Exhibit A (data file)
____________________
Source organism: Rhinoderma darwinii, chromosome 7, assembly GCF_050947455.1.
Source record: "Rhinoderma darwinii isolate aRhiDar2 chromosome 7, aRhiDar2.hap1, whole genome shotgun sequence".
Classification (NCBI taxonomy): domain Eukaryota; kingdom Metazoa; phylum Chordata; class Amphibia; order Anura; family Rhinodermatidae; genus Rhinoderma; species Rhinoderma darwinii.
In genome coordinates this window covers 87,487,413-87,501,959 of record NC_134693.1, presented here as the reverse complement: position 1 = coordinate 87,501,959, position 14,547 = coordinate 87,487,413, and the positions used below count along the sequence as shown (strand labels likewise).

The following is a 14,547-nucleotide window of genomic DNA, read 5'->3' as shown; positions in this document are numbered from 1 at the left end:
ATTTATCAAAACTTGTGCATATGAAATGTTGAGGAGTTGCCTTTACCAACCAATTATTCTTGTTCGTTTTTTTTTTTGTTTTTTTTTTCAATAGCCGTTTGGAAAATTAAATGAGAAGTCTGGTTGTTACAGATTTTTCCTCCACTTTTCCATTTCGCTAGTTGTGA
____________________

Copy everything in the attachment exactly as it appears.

Source organism: Rhinoderma darwinii, chromosome 7, assembly GCF_050947455.1.
Source record: "Rhinoderma darwinii isolate aRhiDar2 chromosome 7, aRhiDar2.hap1, whole genome shotgun sequence".
Classification (NCBI taxonomy): domain Eukaryota; kingdom Metazoa; phylum Chordata; class Amphibia; order Anura; family Rhinodermatidae; genus Rhinoderma; species Rhinoderma darwinii.
In genome coordinates this window covers 87,487,413-87,501,959 of record NC_134693.1, presented here as the reverse complement: position 1 = coordinate 87,501,959, position 14,547 = coordinate 87,487,413, and the positions used below count along the sequence as shown (strand labels likewise).

The following is a 14,547-nucleotide window of genomic DNA, read 5'->3' as shown; positions in this document are numbered from 1 at the left end:
ATTTATCAAAACTTGTGCATATGAAATGTTGAGGAGTTGCCTTTACCAACCAATTATTCTTGTTCGTTTTTTTTTTTGTTTTTTTTTTCAATAGCCGTTTGGAAAATTAAATGAGAAGTCTGGTTGTTACAGATTTTTCCTCCACTTTTCCATTTCGCTAGTTGTGA